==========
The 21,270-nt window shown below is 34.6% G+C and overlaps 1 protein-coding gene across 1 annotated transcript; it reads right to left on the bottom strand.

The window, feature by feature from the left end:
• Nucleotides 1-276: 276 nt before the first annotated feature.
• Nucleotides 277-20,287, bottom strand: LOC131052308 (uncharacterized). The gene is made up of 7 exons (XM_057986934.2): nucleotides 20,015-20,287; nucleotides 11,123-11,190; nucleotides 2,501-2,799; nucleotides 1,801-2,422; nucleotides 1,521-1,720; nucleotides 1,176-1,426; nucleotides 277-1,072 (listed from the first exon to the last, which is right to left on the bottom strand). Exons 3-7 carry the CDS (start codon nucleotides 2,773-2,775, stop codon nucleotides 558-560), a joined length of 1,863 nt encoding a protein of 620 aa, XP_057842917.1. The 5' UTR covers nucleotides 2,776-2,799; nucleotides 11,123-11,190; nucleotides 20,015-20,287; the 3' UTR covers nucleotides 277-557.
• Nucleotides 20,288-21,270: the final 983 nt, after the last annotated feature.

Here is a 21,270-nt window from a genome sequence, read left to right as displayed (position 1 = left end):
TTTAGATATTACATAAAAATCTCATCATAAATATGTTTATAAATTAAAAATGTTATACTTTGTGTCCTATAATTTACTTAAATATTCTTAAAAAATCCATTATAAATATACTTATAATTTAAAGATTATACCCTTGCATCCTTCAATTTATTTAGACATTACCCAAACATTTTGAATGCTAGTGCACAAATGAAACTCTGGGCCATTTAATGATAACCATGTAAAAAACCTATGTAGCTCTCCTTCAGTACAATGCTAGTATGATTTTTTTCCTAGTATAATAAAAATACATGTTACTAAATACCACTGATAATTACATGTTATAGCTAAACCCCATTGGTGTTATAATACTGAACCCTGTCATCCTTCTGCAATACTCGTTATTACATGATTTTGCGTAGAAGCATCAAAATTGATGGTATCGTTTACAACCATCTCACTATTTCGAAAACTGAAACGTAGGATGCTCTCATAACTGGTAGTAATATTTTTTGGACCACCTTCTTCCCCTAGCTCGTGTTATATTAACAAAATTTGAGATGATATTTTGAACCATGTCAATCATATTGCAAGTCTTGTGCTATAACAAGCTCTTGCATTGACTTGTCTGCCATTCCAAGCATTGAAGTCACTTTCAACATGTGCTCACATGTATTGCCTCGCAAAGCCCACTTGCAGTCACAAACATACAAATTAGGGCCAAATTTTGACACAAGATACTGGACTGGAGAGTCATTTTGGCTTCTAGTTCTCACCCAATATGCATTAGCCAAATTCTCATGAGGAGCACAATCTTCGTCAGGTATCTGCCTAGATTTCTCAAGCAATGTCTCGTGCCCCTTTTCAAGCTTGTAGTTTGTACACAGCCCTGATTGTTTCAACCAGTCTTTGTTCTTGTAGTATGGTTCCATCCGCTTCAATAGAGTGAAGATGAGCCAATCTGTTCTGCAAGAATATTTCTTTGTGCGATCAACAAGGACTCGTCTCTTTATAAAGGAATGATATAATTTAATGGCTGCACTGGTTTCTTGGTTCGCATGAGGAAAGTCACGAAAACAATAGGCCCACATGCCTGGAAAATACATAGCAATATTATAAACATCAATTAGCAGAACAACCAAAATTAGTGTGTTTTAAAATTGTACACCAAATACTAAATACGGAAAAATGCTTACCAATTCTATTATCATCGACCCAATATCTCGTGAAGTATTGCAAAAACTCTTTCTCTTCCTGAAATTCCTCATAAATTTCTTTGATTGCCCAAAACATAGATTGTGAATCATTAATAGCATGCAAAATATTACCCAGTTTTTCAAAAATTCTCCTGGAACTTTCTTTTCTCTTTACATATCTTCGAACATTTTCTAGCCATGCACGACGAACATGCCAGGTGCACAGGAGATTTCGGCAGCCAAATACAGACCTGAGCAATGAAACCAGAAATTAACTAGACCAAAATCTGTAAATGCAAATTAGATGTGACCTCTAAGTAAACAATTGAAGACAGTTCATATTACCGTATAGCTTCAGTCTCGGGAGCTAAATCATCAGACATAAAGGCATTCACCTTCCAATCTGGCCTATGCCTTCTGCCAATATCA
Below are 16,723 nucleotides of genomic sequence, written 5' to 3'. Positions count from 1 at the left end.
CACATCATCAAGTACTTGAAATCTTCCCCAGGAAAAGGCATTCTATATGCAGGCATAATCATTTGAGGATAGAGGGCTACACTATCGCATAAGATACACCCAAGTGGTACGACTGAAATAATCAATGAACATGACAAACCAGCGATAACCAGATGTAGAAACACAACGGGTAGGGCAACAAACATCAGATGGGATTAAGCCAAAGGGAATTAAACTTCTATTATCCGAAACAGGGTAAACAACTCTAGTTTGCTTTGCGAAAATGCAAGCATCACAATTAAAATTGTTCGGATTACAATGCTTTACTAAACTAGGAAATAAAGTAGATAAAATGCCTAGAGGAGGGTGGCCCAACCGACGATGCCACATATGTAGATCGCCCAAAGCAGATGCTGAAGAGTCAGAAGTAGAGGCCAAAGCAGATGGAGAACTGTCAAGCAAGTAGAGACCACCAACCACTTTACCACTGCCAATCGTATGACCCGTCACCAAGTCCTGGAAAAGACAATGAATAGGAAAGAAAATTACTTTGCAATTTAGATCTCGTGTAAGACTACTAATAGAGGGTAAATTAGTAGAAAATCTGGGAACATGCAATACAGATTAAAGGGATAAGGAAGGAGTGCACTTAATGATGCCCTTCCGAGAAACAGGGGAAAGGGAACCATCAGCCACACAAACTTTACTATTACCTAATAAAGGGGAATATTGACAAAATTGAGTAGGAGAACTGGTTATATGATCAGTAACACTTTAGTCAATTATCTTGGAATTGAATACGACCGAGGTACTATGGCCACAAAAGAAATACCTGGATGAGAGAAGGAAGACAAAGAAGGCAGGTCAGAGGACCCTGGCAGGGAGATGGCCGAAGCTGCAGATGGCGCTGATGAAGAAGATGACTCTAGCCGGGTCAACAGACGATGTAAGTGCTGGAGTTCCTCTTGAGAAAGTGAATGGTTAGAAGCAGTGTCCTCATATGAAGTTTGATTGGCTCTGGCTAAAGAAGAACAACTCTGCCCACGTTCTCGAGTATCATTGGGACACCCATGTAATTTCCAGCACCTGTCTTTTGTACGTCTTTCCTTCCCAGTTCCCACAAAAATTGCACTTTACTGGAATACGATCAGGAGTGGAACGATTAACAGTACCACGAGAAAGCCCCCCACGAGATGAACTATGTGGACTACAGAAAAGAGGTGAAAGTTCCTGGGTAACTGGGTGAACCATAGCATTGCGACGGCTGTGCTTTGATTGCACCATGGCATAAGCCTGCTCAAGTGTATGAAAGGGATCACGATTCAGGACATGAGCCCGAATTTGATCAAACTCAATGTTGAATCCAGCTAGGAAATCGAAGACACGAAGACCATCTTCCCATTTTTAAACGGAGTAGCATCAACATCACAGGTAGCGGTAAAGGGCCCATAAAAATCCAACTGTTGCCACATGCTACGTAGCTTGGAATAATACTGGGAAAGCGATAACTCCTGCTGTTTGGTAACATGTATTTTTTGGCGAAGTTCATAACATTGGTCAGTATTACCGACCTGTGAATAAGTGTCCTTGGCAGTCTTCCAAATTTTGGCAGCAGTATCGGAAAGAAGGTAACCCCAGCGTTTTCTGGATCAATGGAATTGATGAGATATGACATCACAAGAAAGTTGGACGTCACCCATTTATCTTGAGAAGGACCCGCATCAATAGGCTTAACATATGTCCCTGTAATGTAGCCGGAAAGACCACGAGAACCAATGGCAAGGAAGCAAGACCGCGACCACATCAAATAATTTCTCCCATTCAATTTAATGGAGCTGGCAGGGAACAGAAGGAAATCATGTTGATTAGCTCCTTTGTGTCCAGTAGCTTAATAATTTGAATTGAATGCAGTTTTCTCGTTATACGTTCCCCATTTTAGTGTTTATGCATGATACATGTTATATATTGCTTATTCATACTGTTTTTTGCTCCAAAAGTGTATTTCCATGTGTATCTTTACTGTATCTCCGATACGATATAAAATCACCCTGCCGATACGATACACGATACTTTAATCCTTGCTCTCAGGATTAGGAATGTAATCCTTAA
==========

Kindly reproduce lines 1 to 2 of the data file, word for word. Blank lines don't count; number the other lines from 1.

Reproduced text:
The 21,270-nt window shown below is 34.6% G+C and overlaps 1 protein-coding gene across 1 annotated transcript; it reads right to left on the bottom strand.

The window, feature by feature from the left end: